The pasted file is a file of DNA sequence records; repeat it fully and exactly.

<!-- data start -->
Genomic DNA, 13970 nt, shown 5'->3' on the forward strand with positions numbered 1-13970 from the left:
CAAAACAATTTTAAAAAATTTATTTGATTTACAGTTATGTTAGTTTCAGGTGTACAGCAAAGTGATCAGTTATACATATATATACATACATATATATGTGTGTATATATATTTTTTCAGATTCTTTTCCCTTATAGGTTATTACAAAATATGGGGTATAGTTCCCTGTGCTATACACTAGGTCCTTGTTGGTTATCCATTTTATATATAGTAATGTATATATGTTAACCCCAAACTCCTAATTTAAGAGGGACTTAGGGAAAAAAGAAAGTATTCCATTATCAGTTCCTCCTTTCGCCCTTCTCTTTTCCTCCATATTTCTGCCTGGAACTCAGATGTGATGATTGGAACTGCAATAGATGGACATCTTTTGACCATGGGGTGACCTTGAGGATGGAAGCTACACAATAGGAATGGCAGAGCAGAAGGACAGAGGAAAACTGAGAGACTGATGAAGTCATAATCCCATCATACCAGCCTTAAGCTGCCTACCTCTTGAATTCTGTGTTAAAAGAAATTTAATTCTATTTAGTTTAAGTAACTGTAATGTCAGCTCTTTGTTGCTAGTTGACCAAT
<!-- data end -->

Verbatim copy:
Genomic DNA, 13970 nt, shown 5'->3' on the forward strand with positions numbered 1-13970 from the left:
CAAAACAATTTTAAAAAATTTATTTGATTTACAGTTATGTTAGTTTCAGGTGTACAGCAAAGTGATCAGTTATACATATATATACATACATATATATGTGTGTATATATATTTTTTCAGATTCTTTTCCCTTATAGGTTATTACAAAATATGGGGTATAGTTCCCTGTGCTATACACTAGGTCCTTGTTGGTTATCCATTTTATATATAGTAATGTATATATGTTAACCCCAAACTCCTAATTTAAGAGGGACTTAGGGAAAAAAGAAAGTATTCCATTATCAGTTCCTCCTTTCGCCCTTCTCTTTTCCTCCATATTTCTGCCTGGAACTCAGATGTGATGATTGGAACTGCAATAGATGGACATCTTTTGACCATGGGGTGACCTTGAGGATGGAAGCTACACAATAGGAATGGCAGAGCAGAAGGACAGAGGAAAACTGAGAGACTGATGAAGTCATAATCCCATCATACCAGCCTTAAGCTGCCTACCTCTTGAATTCTGTGTTAAAAGAAATTTAATTCTATTTAGTTTAAGTAACTGTAATGTCAGCTCTTTGTTGCTAGTTGACCAAT